Karlos Williams, RB, Bills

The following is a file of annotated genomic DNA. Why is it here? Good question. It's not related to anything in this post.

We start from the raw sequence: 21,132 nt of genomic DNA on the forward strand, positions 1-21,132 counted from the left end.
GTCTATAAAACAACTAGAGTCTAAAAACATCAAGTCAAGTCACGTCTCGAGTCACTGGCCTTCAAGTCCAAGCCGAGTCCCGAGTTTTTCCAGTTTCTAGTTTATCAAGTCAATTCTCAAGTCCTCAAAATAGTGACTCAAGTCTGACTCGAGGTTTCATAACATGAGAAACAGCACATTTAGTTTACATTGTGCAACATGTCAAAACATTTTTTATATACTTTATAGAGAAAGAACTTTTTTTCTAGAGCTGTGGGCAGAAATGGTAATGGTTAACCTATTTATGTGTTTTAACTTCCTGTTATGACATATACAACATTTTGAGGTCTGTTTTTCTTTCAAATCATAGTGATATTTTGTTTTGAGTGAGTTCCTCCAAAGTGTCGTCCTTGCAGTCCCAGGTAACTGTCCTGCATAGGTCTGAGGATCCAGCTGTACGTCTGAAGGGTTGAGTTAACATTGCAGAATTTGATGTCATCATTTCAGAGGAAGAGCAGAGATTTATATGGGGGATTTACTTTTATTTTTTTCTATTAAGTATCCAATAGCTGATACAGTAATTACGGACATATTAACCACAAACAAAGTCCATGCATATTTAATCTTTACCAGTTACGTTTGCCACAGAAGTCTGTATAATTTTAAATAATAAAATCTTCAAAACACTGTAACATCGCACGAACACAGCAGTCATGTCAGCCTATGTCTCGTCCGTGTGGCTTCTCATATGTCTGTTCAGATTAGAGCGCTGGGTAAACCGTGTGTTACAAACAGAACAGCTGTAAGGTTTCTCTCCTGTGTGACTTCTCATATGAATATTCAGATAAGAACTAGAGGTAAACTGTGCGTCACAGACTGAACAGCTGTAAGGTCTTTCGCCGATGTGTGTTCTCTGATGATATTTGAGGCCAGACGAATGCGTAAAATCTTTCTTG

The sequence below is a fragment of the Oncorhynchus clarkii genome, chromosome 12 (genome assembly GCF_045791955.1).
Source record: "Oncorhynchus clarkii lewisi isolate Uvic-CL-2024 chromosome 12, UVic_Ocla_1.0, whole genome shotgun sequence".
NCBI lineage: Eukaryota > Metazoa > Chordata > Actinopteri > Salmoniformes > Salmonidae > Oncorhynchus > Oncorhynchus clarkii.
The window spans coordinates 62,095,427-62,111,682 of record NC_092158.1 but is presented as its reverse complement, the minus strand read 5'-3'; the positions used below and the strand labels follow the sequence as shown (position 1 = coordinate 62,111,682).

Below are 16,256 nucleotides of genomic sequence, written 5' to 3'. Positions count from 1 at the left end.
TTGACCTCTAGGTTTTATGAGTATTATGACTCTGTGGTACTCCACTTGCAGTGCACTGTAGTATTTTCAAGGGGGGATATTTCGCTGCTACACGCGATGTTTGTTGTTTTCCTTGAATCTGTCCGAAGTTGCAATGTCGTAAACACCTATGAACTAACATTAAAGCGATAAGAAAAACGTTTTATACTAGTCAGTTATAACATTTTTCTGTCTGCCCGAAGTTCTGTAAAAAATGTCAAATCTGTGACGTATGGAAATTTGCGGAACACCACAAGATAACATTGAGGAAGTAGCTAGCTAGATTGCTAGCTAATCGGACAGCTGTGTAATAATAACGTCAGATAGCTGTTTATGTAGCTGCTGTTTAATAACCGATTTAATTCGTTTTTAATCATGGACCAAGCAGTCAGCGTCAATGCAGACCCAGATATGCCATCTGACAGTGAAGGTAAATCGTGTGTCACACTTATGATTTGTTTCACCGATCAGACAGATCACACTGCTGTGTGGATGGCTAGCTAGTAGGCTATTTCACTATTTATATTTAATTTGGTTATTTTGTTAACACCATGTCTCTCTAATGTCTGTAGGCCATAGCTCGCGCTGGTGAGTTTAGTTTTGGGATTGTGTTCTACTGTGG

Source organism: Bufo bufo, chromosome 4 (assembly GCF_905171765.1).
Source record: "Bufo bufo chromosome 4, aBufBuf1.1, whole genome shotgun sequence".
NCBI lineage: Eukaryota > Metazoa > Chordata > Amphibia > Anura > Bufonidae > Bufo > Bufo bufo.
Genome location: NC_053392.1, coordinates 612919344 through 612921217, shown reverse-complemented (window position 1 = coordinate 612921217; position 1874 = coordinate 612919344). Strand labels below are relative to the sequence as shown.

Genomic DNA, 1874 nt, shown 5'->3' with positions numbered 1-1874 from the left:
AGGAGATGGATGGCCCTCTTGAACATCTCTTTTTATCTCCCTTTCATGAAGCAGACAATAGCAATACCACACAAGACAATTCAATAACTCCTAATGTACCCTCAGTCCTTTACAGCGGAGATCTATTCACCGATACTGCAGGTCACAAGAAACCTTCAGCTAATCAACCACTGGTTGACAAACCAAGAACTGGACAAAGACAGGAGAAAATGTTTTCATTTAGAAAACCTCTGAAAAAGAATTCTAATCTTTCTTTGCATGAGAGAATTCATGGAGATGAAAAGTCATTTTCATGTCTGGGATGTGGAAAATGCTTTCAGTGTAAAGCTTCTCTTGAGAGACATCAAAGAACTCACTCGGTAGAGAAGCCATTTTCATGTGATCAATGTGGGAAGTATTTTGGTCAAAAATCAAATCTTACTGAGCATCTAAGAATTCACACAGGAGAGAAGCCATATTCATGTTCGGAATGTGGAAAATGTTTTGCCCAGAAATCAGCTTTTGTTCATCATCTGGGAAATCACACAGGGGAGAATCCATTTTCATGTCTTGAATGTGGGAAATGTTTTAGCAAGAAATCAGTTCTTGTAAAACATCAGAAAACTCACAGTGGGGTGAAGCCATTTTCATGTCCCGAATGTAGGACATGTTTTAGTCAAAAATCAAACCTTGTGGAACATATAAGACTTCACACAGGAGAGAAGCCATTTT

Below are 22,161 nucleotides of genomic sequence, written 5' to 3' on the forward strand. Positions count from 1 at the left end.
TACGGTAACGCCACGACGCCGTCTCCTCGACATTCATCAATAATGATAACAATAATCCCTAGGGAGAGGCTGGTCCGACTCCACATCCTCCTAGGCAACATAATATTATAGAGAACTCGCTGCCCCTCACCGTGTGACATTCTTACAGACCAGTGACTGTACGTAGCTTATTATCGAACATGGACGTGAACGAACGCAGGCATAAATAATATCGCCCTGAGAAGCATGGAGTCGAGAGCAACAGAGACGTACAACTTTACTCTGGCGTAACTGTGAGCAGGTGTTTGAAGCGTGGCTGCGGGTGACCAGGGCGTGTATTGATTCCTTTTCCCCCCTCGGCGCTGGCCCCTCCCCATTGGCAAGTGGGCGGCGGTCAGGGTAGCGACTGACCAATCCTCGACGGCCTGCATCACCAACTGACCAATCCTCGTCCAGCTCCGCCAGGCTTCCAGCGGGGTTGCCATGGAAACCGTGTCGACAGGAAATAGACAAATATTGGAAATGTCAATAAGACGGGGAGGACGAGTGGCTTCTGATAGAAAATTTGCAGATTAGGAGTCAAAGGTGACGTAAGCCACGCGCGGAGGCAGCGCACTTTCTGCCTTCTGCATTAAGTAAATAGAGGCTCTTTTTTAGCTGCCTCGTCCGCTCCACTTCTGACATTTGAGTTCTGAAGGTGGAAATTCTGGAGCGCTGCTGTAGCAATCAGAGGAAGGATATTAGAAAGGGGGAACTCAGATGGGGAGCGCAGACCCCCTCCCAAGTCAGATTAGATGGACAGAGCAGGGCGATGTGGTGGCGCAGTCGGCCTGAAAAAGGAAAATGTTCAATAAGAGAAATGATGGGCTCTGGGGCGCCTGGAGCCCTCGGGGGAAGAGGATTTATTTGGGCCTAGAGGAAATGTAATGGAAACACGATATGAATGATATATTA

Williams became the darling of the fantasy community last week, partially on the strength of his first three weeks, but largely because of LeSean McCoy’s hamstring injury. With the starter looking at a three- or four-week absence, it followed that the rookie Williams, who had 186 yards and three touchdowns on just 24 carries heading into last week’s meeting with the Giants, would step into the void and take advantage. He did, indeed, take over as the starter in Week 4, but he fell short of expectations and suffered a concussion in the fourth quarter. Now his status is in jeopardy for Buffalo’s Week 5 game with the Titans, a team that’s allowing 4.5 yards per carry to running backs. He might have just two weeks as the starter before McCoy returns, likely after the team’s Week 8 bye.